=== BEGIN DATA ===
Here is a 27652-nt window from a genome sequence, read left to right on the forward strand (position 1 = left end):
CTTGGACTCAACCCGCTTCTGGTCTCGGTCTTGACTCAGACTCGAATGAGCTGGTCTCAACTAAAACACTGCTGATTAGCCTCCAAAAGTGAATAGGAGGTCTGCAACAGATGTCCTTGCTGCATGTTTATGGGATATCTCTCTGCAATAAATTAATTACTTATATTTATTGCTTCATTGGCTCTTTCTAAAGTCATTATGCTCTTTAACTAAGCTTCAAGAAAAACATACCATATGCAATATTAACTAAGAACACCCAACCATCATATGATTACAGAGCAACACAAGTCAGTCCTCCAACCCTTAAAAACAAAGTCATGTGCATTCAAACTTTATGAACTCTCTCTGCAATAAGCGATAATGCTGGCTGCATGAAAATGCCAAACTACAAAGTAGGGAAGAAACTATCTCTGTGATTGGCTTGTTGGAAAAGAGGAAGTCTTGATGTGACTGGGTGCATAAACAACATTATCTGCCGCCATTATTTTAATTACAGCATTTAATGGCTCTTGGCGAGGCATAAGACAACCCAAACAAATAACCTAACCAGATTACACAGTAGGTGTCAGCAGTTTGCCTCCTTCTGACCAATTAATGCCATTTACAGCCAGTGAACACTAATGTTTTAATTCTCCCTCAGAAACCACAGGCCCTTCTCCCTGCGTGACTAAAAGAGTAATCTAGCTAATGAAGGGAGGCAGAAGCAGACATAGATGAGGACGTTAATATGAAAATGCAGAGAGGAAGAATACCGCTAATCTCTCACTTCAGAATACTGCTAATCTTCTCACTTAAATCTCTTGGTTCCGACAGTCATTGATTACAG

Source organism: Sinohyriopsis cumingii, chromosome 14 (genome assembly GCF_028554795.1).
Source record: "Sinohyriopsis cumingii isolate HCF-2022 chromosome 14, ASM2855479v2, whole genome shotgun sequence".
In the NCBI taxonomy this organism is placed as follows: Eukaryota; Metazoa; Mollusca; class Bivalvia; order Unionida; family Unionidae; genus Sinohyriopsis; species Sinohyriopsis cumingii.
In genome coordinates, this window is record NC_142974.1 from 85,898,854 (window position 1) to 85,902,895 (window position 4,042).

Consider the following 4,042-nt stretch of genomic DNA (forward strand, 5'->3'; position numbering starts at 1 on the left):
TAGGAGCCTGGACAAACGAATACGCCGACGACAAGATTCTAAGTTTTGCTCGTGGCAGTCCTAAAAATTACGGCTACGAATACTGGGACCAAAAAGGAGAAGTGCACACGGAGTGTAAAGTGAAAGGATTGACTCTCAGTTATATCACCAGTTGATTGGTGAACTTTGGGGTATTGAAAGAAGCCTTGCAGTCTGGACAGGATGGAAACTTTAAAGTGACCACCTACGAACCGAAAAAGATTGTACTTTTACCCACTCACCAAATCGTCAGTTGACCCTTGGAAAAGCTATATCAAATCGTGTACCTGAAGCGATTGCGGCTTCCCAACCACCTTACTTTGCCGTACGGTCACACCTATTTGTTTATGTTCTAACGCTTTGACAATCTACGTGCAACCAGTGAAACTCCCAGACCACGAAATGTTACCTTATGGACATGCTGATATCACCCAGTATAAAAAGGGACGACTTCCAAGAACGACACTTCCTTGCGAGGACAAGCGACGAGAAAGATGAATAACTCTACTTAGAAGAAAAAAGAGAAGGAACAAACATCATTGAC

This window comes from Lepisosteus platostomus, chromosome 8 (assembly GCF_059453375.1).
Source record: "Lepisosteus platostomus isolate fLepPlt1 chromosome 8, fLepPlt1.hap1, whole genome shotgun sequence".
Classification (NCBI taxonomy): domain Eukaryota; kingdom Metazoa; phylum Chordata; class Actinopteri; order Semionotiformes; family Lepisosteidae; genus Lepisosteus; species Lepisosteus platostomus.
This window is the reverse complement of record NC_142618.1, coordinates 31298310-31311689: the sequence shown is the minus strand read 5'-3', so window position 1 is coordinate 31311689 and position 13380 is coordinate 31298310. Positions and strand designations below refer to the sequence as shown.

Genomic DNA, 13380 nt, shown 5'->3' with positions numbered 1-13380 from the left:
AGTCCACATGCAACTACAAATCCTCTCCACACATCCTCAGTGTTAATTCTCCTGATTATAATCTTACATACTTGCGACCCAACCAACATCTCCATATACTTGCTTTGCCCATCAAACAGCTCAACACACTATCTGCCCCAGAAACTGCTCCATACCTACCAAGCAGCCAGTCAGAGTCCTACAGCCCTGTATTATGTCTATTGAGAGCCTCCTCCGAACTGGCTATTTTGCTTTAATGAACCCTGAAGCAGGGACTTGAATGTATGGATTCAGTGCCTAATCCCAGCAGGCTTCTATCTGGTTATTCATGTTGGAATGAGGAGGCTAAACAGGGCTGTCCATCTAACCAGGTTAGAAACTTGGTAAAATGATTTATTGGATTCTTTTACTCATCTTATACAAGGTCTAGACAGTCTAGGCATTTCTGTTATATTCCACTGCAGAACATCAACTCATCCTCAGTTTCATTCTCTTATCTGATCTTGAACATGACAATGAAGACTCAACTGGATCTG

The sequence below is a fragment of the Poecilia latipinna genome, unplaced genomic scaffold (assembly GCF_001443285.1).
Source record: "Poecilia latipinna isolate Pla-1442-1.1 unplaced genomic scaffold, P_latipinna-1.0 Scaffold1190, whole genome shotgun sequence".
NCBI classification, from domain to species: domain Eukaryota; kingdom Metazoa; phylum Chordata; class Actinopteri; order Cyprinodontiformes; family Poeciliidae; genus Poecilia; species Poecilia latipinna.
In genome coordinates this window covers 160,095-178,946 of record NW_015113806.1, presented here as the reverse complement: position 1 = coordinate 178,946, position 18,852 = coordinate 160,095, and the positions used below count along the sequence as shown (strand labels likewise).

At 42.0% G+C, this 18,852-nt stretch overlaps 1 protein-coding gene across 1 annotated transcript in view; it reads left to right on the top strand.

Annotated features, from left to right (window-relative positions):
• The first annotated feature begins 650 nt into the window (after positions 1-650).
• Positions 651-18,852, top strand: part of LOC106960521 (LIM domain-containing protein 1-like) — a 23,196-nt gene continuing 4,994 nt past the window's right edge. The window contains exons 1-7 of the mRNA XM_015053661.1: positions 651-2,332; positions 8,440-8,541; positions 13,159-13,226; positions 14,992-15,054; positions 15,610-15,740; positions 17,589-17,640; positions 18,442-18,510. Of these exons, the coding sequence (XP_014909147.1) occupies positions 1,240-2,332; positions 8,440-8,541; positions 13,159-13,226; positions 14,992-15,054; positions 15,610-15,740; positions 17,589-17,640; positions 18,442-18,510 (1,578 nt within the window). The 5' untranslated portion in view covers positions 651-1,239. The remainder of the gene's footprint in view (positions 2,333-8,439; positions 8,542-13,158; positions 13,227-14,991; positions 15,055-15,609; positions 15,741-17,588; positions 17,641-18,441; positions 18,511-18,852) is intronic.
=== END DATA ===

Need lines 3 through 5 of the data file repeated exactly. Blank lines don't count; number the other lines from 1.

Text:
Source organism: Sinohyriopsis cumingii, chromosome 14 (genome assembly GCF_028554795.1).
Source record: "Sinohyriopsis cumingii isolate HCF-2022 chromosome 14, ASM2855479v2, whole genome shotgun sequence".
In the NCBI taxonomy this organism is placed as follows: Eukaryota; Metazoa; Mollusca; class Bivalvia; order Unionida; family Unionidae; genus Sinohyriopsis; species Sinohyriopsis cumingii.